A former day care worker was found guilty on 64 child sex charges Wednesday after a three-day trial.
Iredell Senior Resident Superior Court Judge Joe Crosswhite sentenced Joshua Young to more than 200 years in prison.
Young, 43, was charged with 49 counts of indecent liberties with a child and 15 counts of first-degree sexual offense in 2014. The charges stem from the claims of two women who said Young assaulted them repeatedly in the mid-1990s when they attended the Church of Today Daycare on Brevard Street as young children.
In her closing argument, defense attorney Hazel Sherrill pointed out discrepancies in the victims’ testimonies. It was not clear when one woman had attended the day care, and the other told a slightly different story when she was questioned by police in 2014 and when she testified in court Tuesday.
The woman said Young told her to stay awake during nap time until he came and got her in her initial report, but she said in court that she was awakened by Young.
Assistant District Attorney Scott Cranford argued there were several consistencies. The woman who made a report in 1999 did not alter what she told police even with 15 years between the two interviews.
Cranford questioned why only Young and one other former day care employee were called to the stand when it was day care policy to have four adults working with the children at a time, and one of Young’s coworkers at the day care was his still-living sister.
In his testimony, when directly questioned, Young said he had never hurt the children. Cranford pointed out that if the women had made up the allegations, why would they have not claimed worse actions.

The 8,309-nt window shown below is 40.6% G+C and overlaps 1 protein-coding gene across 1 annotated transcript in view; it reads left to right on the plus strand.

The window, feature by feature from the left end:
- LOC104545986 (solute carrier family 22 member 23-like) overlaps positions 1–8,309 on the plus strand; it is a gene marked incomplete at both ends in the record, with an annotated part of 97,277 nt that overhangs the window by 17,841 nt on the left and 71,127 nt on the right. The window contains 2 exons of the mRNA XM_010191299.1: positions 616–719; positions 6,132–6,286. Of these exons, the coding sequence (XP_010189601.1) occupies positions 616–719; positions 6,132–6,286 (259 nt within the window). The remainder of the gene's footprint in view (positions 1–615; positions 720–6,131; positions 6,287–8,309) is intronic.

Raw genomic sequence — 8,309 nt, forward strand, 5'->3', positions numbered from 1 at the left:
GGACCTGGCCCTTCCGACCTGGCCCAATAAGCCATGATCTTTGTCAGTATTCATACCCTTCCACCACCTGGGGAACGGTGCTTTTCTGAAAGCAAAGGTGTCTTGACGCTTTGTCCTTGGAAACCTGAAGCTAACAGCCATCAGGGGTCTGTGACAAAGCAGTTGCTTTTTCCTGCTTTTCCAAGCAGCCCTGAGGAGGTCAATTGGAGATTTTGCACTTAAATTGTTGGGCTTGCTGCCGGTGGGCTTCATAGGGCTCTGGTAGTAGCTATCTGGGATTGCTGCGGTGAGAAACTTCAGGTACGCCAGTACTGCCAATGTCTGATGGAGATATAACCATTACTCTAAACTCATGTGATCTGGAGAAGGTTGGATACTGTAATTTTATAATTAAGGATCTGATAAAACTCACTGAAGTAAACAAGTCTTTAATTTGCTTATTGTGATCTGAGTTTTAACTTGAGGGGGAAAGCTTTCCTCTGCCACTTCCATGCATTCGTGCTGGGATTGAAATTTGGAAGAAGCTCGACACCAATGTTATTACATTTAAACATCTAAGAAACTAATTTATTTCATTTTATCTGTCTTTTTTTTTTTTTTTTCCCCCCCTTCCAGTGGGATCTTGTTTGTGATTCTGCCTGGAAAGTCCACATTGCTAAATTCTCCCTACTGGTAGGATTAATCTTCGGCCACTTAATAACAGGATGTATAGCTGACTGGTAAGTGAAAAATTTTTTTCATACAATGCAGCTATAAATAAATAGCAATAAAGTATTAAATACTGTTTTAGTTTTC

Last wordsJudge Crosswhite allowed any party related to the trial an opportunity to speak before he sentenced Young.
Young’s family said they couldn’t speak to the past, but he was a good man now who provided well for his wife and daughters even when he struggled to find a job after the 64 charges were brought against him.
“In the years since the mid-1990’s, he (Young) grew up, and the man he grew up to be has a lot of good in him,” Sherrill said.
Sherrill filed a notice of appeal, though she said she would not be representing him further.
Young read the Lord’s Prayer. He thanked his wife for staying by his side since the charges were brought against him.
“I am grateful for there is one judge and that one judge is God. For some people to look at me in any way they would want to look at me, I know that I am a changed man,” Young said.
Young added a little later as he addressed the court, “One thing that I’ve shared with my oldest (daughter) to understand what daddy’s been going through, I’ve said in life, you have to deal with consequences of the things you’ve done.”
The women and their mothers expressed gratitude to the court and the jury.
“I want to thank everyone here for allowing myself and the other victims the chance to tell our story and to be heard because it’s not every day that victims are given the chance to be heard,” one woman said. “It’s very important to our mental stability and our physical well-being in general.”
She added that there was no reason the case should have taken 20 years to meet a resolution. She thanked the jury and her mother for believing her when she was a child.
“As soon as every guilty count came out, it took my air because I felt hatred and I felt everything that was evil leaving my heart,” her mother said.
The other woman also spoke.
“I want to thank you all for being our family, the family we built,” she said, looking back at the group of women made up of victims and relatives that sat together and comforted each other during the trial.
After Young was sentenced and court was adjourned, the women and their relatives hugged and personally thanked members of the jury.